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Android apostates account for 1-in-5 U.S. iPhone sales

Gregg Keizer | Jan. 30, 2015
Apple CEO Tim Cook may have tapped Android "switchers" as part of the reason for the boffo iPhone sales last quarter, but a survey implied that most of those defectors lived outside the U.S.

Apple CEO Tim Cook may have tapped Android "switchers" as part of the reason for the boffo iPhone sales last quarter, but a survey implied that most of those defectors lived outside the U.S.

The same poll illustrated that in the U.S. iPhones are increasingly sold to current Apple customers.

Earlier this week, as Cook called the quarter "staggering" and "hard to comprehend," he said that the "switcher rate" — the proportion of first-time iPhone buyers deserting Google's Android — was higher than the previous three cycles.

"The current iPhone line-up experienced the highest Android switcher rate in any of the last three launches in the three previous years," said Cook on Tuesday during an earnings call with Wall Street. "And we didn't look back to the other years. So I don't know about those."

Apple sold a record 74.5 million iPhones in the three months that ended Dec. 31, easily beating even the most optimistic estimates, and fueling a single-quarter revenue record of $74.6 billion.

But according to Chicago-based Consumer Intelligence Research Partners (CIRP), the U.S. Android-to-iOS switcher rate, while higher for the latest round (iPhone 6, iPhone 6 Plus) than its immediate predecessor (iPhone 5C, iPhone 5S), was not out of whack with the U.S. track record of the last 10 quarters.

In the fourth quarter, 19% of U.S. iPhone customers polled by CIRP said that they had switched from an Android phone, the research firm said today. That was about mid-way in the usual range of 16% to 26%. "Apple gets a nice bump from Android users every launch, but it's not a hockey stick [line on the chart]," said Mike Levin, partner at and co-founder of CIRP, in an interview. "OS loyalty tends to be pretty strong [and] the Android switching rate has remained relatively consistent."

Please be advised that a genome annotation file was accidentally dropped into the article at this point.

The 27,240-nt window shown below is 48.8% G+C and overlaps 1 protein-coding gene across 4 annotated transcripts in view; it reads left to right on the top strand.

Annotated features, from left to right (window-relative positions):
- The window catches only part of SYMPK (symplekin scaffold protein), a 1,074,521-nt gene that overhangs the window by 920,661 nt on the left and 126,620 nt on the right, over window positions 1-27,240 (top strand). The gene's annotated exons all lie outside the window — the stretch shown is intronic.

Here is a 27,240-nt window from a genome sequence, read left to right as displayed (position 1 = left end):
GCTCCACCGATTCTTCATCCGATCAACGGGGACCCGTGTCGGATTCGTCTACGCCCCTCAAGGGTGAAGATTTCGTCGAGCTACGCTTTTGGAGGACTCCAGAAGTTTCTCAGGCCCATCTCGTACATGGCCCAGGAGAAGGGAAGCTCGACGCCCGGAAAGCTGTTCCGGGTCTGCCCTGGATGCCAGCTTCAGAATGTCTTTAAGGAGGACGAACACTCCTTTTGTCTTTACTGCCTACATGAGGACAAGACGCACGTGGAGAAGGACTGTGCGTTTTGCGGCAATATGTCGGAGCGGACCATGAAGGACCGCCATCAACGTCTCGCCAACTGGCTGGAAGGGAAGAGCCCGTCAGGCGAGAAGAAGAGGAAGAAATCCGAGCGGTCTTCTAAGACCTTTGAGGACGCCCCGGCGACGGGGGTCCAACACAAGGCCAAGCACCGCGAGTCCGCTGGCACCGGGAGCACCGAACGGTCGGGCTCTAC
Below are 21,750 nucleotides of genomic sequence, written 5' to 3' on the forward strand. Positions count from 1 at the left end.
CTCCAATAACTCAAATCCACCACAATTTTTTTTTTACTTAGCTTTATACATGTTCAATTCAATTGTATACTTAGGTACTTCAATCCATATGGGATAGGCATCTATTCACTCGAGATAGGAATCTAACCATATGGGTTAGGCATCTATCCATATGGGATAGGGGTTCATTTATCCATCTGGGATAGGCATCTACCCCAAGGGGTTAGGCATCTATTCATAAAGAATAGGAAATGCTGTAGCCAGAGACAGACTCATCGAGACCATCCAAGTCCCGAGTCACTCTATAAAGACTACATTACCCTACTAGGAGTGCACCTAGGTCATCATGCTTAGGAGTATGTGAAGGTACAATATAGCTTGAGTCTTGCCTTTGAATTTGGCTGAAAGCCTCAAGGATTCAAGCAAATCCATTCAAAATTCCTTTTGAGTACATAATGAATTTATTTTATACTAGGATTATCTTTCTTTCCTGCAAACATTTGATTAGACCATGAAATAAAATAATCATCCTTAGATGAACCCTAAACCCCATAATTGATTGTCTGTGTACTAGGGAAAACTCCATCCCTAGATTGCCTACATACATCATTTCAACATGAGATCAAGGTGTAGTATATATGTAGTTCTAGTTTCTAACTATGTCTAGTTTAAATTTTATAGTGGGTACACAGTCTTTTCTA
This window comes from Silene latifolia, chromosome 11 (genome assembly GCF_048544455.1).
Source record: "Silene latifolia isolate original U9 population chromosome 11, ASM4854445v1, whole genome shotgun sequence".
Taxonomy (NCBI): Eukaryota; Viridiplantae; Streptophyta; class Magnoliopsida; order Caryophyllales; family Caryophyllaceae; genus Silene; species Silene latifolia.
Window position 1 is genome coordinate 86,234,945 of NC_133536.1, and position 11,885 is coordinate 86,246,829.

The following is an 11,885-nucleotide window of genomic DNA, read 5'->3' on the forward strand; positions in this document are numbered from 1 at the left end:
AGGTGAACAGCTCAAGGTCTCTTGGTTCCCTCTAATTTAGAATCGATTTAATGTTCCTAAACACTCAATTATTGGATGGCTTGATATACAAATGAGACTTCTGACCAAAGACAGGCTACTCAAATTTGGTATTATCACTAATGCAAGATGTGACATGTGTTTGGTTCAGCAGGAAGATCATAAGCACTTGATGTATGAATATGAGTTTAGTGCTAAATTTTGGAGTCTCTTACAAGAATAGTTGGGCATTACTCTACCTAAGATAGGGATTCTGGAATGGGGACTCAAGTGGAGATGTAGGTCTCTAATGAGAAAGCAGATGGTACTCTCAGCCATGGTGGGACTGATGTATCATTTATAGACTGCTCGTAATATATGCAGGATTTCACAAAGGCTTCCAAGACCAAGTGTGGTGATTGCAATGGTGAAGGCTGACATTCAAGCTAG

In the previous two post-launch quarters — after Apple shipped new iPhones in 2012 and 2013 — the switcher percentage was 19% (after the iPhone 5 release) and 16% (after the iPhone 5C/5S debuts), respectively, said CIRP.

Both were well within the usual 16%-26% range, but Mike Levin, partner at and co-founder of CIRP, said it's typical that in even-numbered years, when Apple revamps the exterior design of the iPhone, more Android users switch to iOS.

"There are slightly different sets of factors each year, and OS loyalty gets rewritten," Levin said in a Thursday interview.

But the relatively low percentage of Android switchers, even after the debut of the iPhone 6 Plus, contradicted Cook's theory that disloyalists were responsible for the fourth-quarter boom, at least in the U.S.

"This week, Apple emphasized the international strength of the iPhone 6 and 6 Plus launch, so it appears that Apple enjoyed a much higher rate of Android switching outside the U.S. than in the more mature U.S. market," Levin said.

 

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